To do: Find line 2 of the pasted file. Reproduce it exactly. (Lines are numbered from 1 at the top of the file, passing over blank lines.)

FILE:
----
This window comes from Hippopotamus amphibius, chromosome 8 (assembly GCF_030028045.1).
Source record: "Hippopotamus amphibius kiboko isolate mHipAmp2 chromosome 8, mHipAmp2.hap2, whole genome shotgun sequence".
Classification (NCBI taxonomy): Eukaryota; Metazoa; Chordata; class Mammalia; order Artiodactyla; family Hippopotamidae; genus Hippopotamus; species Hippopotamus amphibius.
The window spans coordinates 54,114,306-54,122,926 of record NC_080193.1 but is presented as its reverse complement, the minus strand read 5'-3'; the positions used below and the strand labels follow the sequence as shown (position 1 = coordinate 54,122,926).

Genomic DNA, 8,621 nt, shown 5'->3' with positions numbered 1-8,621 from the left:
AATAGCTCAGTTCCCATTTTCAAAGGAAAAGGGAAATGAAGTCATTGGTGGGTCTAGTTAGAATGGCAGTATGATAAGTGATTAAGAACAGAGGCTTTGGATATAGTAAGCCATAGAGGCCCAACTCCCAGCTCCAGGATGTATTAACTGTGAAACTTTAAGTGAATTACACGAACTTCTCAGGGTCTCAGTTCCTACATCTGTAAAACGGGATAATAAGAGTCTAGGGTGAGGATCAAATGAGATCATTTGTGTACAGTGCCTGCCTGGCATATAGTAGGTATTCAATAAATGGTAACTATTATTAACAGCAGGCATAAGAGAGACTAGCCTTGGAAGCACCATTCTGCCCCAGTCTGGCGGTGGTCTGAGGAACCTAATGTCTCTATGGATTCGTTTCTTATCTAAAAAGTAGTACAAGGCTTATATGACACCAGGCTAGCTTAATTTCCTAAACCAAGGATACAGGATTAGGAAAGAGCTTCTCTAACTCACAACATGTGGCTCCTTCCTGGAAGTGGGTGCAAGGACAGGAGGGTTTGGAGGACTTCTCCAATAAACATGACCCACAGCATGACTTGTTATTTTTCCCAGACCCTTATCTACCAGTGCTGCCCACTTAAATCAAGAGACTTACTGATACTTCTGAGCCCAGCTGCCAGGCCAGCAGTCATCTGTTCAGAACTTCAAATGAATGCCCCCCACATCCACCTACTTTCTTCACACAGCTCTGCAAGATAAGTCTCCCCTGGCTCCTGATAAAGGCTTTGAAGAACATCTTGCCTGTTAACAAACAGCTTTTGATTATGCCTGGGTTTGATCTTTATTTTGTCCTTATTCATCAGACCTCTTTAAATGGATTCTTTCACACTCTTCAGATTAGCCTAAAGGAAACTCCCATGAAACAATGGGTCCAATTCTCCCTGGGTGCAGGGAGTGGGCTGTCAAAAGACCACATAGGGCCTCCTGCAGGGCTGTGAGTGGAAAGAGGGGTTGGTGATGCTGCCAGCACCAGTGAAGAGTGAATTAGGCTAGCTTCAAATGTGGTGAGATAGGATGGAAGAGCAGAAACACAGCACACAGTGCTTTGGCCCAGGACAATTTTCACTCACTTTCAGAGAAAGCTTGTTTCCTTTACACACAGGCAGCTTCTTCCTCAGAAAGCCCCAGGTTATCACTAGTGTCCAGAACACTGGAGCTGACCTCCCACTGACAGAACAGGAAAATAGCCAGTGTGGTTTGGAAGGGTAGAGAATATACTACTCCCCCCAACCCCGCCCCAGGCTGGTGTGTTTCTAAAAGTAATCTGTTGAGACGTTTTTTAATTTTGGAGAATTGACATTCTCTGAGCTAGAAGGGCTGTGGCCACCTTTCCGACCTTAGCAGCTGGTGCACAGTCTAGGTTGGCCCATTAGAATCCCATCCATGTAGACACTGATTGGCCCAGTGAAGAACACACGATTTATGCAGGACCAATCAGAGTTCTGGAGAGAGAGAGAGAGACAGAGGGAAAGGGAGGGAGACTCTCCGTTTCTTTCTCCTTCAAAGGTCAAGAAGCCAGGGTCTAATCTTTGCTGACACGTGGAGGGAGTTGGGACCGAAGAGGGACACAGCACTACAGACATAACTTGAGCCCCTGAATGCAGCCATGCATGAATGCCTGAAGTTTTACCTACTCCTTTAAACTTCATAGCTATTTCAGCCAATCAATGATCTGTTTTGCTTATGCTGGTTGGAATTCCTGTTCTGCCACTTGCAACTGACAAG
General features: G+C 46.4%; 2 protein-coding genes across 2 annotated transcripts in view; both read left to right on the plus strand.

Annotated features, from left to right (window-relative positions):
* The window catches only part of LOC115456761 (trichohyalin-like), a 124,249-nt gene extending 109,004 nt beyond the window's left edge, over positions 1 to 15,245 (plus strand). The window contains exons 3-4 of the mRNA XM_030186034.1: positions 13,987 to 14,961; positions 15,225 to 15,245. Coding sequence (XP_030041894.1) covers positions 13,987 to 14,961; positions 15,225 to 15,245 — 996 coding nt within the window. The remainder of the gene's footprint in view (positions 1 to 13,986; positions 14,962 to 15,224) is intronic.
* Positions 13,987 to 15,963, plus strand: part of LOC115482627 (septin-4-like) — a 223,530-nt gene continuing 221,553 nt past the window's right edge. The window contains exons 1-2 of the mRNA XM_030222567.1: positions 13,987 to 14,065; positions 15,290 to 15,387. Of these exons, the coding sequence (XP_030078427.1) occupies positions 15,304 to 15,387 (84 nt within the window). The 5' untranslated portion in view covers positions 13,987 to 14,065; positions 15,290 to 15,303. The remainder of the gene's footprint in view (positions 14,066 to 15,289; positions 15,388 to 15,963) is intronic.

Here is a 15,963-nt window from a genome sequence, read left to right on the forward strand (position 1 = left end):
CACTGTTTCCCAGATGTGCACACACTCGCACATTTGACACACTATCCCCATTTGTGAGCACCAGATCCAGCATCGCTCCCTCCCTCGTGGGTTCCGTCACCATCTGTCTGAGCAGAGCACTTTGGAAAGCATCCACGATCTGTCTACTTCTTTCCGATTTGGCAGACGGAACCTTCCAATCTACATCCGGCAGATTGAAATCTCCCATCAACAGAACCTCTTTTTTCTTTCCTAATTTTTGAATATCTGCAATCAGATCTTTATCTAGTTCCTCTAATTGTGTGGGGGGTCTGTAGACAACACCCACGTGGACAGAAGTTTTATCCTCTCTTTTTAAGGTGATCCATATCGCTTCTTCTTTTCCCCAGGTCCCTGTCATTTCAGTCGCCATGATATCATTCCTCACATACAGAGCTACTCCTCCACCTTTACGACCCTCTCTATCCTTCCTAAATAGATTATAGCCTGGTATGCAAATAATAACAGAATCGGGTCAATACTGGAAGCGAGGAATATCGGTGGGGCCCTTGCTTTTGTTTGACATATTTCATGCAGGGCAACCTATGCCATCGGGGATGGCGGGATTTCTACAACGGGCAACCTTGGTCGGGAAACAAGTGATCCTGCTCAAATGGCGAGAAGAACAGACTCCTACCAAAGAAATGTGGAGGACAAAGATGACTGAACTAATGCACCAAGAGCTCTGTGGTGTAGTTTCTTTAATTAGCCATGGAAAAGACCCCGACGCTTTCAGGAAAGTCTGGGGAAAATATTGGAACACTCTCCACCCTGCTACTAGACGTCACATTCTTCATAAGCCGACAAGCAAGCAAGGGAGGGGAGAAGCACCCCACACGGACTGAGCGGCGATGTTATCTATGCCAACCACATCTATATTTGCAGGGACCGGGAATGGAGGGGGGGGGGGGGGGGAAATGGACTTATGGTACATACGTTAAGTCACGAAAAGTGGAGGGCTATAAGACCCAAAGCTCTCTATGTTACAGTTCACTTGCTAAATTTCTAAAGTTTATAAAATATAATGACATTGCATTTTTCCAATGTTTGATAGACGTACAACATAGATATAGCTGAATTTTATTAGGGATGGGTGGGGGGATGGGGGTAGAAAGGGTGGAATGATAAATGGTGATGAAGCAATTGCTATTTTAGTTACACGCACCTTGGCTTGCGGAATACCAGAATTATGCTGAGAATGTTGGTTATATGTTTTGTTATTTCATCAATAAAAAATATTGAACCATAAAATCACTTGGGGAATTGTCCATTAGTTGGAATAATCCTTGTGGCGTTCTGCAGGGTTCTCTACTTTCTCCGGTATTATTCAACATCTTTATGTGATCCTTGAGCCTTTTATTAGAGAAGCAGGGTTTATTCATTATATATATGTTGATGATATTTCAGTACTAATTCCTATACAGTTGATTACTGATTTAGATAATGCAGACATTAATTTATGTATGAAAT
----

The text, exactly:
Source record: "Hippopotamus amphibius kiboko isolate mHipAmp2 chromosome 8, mHipAmp2.hap2, whole genome shotgun sequence".